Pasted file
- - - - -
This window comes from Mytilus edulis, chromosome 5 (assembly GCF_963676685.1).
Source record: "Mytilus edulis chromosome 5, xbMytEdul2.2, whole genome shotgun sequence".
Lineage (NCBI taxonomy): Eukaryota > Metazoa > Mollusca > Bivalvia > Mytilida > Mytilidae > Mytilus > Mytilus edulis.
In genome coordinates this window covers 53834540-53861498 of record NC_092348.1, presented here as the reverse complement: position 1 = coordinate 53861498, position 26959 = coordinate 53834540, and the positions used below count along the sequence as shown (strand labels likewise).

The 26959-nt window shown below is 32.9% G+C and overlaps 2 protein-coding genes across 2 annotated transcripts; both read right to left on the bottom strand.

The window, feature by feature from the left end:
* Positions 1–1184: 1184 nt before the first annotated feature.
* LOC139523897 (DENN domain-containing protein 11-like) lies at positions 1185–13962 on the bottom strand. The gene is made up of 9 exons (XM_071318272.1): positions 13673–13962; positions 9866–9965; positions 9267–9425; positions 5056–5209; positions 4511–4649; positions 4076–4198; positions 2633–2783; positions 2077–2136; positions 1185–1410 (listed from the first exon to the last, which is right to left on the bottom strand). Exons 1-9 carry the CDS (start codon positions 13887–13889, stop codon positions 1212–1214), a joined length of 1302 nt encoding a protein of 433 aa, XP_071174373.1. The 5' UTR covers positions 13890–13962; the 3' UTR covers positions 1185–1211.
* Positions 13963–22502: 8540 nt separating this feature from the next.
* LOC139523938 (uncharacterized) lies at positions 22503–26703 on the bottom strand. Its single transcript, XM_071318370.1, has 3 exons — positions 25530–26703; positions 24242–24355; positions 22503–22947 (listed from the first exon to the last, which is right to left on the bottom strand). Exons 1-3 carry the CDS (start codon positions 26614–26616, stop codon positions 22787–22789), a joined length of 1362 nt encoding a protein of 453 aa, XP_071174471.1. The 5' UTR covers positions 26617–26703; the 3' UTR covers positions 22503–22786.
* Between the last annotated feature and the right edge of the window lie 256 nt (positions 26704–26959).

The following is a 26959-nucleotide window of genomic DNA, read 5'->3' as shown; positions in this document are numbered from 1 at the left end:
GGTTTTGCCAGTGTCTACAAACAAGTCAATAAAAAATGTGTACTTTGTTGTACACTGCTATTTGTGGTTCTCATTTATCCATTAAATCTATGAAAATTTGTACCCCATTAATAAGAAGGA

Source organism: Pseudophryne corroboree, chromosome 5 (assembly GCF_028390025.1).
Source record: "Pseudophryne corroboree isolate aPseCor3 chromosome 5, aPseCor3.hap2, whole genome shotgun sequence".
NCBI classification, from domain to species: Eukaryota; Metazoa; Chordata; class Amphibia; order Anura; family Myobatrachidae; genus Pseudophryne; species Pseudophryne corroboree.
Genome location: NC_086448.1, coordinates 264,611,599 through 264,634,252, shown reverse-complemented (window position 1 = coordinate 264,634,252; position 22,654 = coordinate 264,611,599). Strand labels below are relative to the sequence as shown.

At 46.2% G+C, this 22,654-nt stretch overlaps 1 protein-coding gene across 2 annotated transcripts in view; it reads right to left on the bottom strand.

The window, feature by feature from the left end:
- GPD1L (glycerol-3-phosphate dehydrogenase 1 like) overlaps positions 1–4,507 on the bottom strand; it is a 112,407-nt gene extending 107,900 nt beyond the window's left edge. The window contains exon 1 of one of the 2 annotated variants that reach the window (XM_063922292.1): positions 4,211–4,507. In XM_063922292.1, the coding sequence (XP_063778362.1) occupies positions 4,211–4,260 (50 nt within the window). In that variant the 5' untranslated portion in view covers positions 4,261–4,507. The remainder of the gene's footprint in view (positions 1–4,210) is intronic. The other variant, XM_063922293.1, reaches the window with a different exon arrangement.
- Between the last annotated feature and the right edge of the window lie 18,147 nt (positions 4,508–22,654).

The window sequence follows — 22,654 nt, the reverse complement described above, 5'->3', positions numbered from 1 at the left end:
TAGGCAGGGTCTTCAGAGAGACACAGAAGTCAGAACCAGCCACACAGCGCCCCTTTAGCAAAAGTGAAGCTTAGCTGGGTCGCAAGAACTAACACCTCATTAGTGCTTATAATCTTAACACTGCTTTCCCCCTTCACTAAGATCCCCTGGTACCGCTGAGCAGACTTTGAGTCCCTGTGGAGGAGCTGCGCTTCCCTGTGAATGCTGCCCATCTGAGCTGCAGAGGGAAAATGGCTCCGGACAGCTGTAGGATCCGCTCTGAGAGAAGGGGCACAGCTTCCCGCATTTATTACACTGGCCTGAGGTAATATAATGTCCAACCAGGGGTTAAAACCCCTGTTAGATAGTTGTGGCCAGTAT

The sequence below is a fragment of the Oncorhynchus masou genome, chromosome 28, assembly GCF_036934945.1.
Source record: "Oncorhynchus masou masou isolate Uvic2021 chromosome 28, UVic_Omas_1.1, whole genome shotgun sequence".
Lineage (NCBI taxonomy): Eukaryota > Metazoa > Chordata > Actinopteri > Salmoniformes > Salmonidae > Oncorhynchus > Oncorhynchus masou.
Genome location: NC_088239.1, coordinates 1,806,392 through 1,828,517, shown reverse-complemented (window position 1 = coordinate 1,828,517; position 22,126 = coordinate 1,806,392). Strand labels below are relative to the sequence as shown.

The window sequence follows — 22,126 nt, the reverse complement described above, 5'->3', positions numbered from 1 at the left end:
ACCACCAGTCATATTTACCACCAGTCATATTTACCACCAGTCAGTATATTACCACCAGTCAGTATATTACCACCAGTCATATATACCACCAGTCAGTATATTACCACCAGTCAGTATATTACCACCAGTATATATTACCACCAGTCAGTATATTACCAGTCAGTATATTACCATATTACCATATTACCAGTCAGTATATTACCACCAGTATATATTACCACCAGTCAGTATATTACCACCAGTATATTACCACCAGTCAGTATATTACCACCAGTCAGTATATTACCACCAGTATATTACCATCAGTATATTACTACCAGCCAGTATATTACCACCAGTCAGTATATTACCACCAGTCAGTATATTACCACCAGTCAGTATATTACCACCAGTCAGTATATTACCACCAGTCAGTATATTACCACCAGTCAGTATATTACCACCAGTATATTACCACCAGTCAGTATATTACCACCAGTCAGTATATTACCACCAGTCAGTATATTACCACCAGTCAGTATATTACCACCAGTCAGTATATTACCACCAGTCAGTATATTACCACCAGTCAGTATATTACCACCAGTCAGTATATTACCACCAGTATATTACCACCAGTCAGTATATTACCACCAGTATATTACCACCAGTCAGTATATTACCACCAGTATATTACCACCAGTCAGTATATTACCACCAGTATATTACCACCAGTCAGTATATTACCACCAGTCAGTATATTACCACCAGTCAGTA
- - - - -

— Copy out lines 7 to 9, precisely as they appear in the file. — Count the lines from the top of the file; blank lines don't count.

* Positions 1–1184: 1184 nt before the first annotated feature.
* LOC139523897 (DENN domain-containing protein 11-like) lies at positions 1185–13962 on the bottom strand. The gene is made up of 9 exons (XM_071318272.1): positions 13673–13962; positions 9866–9965; positions 9267–9425; positions 5056–5209; positions 4511–4649; positions 4076–4198; positions 2633–2783; positions 2077–2136; positions 1185–1410 (listed from the first exon to the last, which is right to left on the bottom strand). Exons 1-9 carry the CDS (start codon positions 13887–13889, stop codon positions 1212–1214), a joined length of 1302 nt encoding a protein of 433 aa, XP_071174373.1. The 5' UTR covers positions 13890–13962; the 3' UTR covers positions 1185–1211.
* Positions 13963–22502: 8540 nt separating this feature from the next.